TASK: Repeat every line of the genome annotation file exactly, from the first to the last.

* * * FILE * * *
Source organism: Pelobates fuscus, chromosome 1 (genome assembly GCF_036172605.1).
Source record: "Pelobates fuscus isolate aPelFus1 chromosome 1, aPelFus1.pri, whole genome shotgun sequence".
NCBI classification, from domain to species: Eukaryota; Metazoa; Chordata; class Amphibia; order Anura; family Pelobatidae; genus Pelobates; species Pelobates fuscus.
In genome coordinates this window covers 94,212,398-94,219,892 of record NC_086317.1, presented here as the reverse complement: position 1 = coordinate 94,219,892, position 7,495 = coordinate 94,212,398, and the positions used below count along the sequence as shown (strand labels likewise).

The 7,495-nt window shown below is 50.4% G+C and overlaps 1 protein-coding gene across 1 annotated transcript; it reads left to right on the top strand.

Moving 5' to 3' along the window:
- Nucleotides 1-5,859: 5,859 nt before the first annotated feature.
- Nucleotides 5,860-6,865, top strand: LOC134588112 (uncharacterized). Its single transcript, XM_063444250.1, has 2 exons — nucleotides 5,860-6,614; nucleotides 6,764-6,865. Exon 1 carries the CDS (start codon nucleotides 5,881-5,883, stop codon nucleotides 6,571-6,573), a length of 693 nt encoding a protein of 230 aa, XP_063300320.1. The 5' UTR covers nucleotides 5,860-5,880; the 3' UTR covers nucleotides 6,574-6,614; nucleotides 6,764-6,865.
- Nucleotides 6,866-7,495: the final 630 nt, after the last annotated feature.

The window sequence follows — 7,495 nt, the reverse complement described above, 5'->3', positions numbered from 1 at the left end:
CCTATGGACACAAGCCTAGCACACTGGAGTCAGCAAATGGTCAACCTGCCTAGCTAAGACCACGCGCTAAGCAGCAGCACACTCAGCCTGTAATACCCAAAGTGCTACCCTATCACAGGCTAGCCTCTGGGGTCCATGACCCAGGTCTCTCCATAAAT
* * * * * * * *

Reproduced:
Source organism: Pelobates fuscus, chromosome 1 (genome assembly GCF_036172605.1).
Source record: "Pelobates fuscus isolate aPelFus1 chromosome 1, aPelFus1.pri, whole genome shotgun sequence".
NCBI classification, from domain to species: Eukaryota; Metazoa; Chordata; class Amphibia; order Anura; family Pelobatidae; genus Pelobates; species Pelobates fuscus.
In genome coordinates this window covers 94,212,398-94,219,892 of record NC_086317.1, presented here as the reverse complement: position 1 = coordinate 94,219,892, position 7,495 = coordinate 94,212,398, and the positions used below count along the sequence as shown (strand labels likewise).

The 7,495-nt window shown below is 50.4% G+C and overlaps 1 protein-coding gene across 1 annotated transcript; it reads left to right on the top strand.

Moving 5' to 3' along the window:
- Nucleotides 1-5,859: 5,859 nt before the first annotated feature.
- Nucleotides 5,860-6,865, top strand: LOC134588112 (uncharacterized). Its single transcript, XM_063444250.1, has 2 exons — nucleotides 5,860-6,614; nucleotides 6,764-6,865. Exon 1 carries the CDS (start codon nucleotides 5,881-5,883, stop codon nucleotides 6,571-6,573), a length of 693 nt encoding a protein of 230 aa, XP_063300320.1. The 5' UTR covers nucleotides 5,860-5,880; the 3' UTR covers nucleotides 6,574-6,614; nucleotides 6,764-6,865.
- Nucleotides 6,866-7,495: the final 630 nt, after the last annotated feature.

The window sequence follows — 7,495 nt, the reverse complement described above, 5'->3', positions numbered from 1 at the left end:
CCTATGGACACAAGCCTAGCACACTGGAGTCAGCAAATGGTCAACCTGCCTAGCTAAGACCACGCGCTAAGCAGCAGCACACTCAGCCTGTAATACCCAAAGTGCTACCCTATCACAGGCTAGCCTCTGGGGTCCATGACCCAGGTCTCTCCATAAAT